Figure It Out
"I'm a lifelong student of star culture; in that school, I matriculated early. (At age four.) And, at the beginning of my studies, I understood that obsolescence was the preferable liqueur, even though the world might condescend to superceded figures. Why I love the obsolete is a long story. Longer, perhaps, is the story of why I think it is my mission to convince the world to love the obsolete." or "Also, I want the liberty to use the word penis as a mutating signifier, not as the tried-and-true motherlode of obviousness that wears us all down."
"This essay is composed in crots. 'Crots' is a term I learned from Barth."
"Unfortunately, there is little humor in this essay—unless we step back from the voice of its narrator, and imagine him as a character, a foolish, fearful, adamant man, gripped by a misconception."
"I wonder now, as I write this allegory, why I considered Jewishness to be a bedrock matter, lending coherence to all attributes of the person, including the thickness and thoroughness of the beard."
"Here are five of my painting notes. If you want to help me sculpt them into literature, be my guest."
"The mop I’m dragging across my prose’s floor, at the moment, is the allegory mop."
"Buy a one-dollar cactus, and start anthropomorphizing it. Call it Sabrina."
“Describe an ungenerous or unkind act you have committed.”
“Reimagine doing the laundry as having an orgasm, and reinterpret orgasm as not a tiny experience, temporally limited, occurring in a single human body, but as an experience that somehow touches on all of human history.”
"As a critic, I exist in relation to others—artists, stars, books, artifacts. I question this state of relatedness, this tether, this necessity of hinging my perceptions to the work of others: however, this condition of being-tethered is itself a worthy, enormous subject, and I am glad to be tethered, glad to expatiate on the dimensions of the tethering. I see because this work permits me to see; this artwork gives me the license to write, to observe, to exist not merely as a grim solitude, but as an object in relation to other objects."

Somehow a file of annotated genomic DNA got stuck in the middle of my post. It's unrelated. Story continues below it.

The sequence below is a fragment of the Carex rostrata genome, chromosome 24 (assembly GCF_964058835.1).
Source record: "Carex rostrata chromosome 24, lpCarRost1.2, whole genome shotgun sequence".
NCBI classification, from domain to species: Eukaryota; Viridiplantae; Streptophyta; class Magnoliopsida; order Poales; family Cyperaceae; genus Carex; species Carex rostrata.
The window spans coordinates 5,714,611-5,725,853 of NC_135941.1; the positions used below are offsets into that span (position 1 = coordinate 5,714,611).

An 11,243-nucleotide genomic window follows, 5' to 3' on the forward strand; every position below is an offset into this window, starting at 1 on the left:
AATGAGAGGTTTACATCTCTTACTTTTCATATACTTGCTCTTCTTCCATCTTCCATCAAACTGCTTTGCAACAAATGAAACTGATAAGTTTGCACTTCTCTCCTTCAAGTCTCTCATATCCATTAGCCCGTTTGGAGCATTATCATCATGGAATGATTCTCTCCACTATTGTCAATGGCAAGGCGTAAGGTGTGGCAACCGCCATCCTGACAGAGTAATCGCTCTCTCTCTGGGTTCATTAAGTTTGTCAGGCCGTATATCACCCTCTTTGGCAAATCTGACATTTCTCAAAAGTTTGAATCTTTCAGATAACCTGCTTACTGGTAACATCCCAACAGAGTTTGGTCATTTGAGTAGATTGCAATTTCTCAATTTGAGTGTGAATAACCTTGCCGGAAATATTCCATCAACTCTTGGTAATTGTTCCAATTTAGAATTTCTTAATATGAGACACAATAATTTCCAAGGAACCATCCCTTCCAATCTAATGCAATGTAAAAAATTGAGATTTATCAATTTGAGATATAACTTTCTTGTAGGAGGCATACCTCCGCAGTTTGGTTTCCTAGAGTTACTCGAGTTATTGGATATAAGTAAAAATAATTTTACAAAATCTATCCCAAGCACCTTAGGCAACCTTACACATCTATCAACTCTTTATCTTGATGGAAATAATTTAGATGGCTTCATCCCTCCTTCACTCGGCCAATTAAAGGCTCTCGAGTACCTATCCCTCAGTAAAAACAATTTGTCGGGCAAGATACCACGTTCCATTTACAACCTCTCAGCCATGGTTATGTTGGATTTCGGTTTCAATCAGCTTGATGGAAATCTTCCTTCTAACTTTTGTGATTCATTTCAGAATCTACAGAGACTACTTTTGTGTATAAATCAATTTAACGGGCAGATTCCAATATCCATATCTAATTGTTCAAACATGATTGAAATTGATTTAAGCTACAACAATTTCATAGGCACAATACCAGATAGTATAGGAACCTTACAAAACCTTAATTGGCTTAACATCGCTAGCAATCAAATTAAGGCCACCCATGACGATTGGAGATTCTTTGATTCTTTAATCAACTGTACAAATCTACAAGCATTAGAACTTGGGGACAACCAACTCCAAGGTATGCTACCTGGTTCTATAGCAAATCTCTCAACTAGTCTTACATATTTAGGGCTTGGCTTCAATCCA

Bookseller Praise for Figure It Out
"Anxious, erudite, and always a pleasure, Koestenbaum approaches the world with the gleeful curiosity of a friendly pervert. I wish that I could crush up his essays and snort them. Surely they would produce the same giddy, expansive, tooth-gritting high as MDMA cut with just a little too much speed." —Ill Nippashi, Pegasus Books (Berkeley, CA)
"Wayne Koestenbaum’s deep and wide knowledge of art and literature, his respect for sentences and punctuation, and his passion for ambiguity of form and function make these febrile essays a joy to read. With the exercises he suggests, and using his ecstatic influence as a guide, we can puzzle through our need for answers in writing and find a new consciousness—like seeing our hometowns from above for the first time." —Adam Possehl, Powell's Books (Portland, OR)